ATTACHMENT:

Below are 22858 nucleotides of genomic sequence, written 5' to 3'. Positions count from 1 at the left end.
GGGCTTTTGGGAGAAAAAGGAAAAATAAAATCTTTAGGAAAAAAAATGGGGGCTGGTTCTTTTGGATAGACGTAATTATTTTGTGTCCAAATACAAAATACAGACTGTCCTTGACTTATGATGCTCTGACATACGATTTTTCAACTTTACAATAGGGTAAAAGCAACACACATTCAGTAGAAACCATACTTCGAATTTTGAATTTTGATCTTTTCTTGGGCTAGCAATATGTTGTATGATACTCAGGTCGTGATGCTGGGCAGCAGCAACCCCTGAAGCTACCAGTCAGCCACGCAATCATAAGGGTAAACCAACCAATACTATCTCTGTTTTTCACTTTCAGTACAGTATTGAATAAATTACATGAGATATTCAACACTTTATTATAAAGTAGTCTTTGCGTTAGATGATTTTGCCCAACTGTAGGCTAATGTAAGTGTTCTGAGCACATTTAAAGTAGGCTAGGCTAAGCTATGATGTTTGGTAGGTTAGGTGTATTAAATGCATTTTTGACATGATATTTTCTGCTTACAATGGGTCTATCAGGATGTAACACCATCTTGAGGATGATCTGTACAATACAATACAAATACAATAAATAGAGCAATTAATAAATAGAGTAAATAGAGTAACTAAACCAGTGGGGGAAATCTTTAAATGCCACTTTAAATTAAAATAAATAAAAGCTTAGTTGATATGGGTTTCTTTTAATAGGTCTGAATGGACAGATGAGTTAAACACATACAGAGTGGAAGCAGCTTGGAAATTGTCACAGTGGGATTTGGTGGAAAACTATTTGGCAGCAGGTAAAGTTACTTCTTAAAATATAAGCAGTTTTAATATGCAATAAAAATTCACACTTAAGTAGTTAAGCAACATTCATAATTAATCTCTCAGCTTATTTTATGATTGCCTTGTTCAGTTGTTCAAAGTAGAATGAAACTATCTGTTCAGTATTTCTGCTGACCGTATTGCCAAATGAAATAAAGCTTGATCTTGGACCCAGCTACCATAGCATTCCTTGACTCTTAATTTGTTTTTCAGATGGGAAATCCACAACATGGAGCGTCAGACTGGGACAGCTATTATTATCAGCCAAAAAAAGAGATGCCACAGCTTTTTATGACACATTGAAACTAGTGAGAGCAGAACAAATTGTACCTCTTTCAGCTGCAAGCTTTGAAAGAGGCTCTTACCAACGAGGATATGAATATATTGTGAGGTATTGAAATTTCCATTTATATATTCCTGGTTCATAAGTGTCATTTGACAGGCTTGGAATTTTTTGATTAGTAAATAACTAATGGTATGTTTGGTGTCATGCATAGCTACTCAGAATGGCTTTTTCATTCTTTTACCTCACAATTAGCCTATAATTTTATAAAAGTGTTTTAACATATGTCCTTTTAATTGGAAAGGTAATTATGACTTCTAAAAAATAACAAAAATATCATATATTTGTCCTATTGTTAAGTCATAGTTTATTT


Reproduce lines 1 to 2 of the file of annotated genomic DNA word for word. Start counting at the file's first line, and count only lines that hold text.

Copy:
Below are 22858 nucleotides of genomic sequence, written 5' to 3'. Positions count from 1 at the left end.
GGGCTTTTGGGAGAAAAAGGAAAAATAAAATCTTTAGGAAAAAAAATGGGGGCTGGTTCTTTTGGATAGACGTAATTATTTTGTGTCCAAATACAAAATACAGACTGTCCTTGACTTATGATGCTCTGACATACGATTTTTCAACTTTACAATAGGGTAAAAGCAACACACATTCAGTAGAAACCATACTTCGAATTTTGAATTTTGATCTTTTCTTGGGCTAGCAATATGTTGTATGATACTCAGGTCGTGATGCTGGGCAGCAGCAACCCCTGAAGCTACCAGTCAGCCACGCAATCATAAGGGTAAACCAACCAATACTATCTCTGTTTTTCACTTTCAGTACAGTATTGAATAAATTACATGAGATATTCAACACTTTATTATAAAGTAGTCTTTGCGTTAGATGATTTTGCCCAACTGTAGGCTAATGTAAGTGTTCTGAGCACATTTAAAGTAGGCTAGGCTAAGCTATGATGTTTGGTAGGTTAGGTGTATTAAATGCATTTTTGACATGATATTTTCTGCTTACAATGGGTCTATCAGGATGTAACACCATCTTGAGGATGATCTGTACAATACAATACAAATACAATAAATAGAGCAATTAATAAATAGAGTAAATAGAGTAACTAAACCAGTGGGGGAAATCTTTAAATGCCACTTTAAATTAAAATAAATAAAAGCTTAGTTGATATGGGTTTCTTTTAATAGGTCTGAATGGACAGATGAGTTAAACACATACAGAGTGGAAGCAGCTTGGAAATTGTCACAGTGGGATTTGGTGGAAAACTATTTGGCAGCAGGTAAAGTTACTTCTTAAAATATAAGCAGTTTTAATATGCAATAAAAATTCACACTTAAGTAGTTAAGCAACATTCATAATTAATCTCTCAGCTTATTTTATGATTGCCTTGTTCAGTTGTTCAAAGTAGAATGAAACTATCTGTTCAGTATTTCTGCTGACCGTATTGCCAAATGAAATAAAGCTTGATCTTGGACCCAGCTACCATAGCATTCCTTGACTCTTAATTTGTTTTTCAGATGGGAAATCCACAACATGGAGCGTCAGACTGGGACAGCTATTATTATCAGCCAAAAAAAGAGATGCCACAGCTTTTTATGACACATTGAAACTAGTGAGAGCAGAACAAATTGTACCTCTTTCAGCTGCAAGCTTTGAAAGAGGCTCTTACCAACGAGGATATGAATATATTGTGAGGTATTGAAATTTCCATTTATATATTCCTGGTTCATAAGTGTCATTTGACAGGCTTGGAATTTTTTGATTAGTAAATAACTAATGGTATGTTTGGTGTCATGCATAGCTACTCAGAATGGCTTTTTCATTCTTTTACCTCACAATTAGCCTATAATTTTATAAAAGTGTTTTAACATATGTCCTTTTAATTGGAAAGGTAATTATGACTTCTAAAAAATAACAAAAATATCATATATTTGTCCTATTGTTAAGTCATAGTTTATTT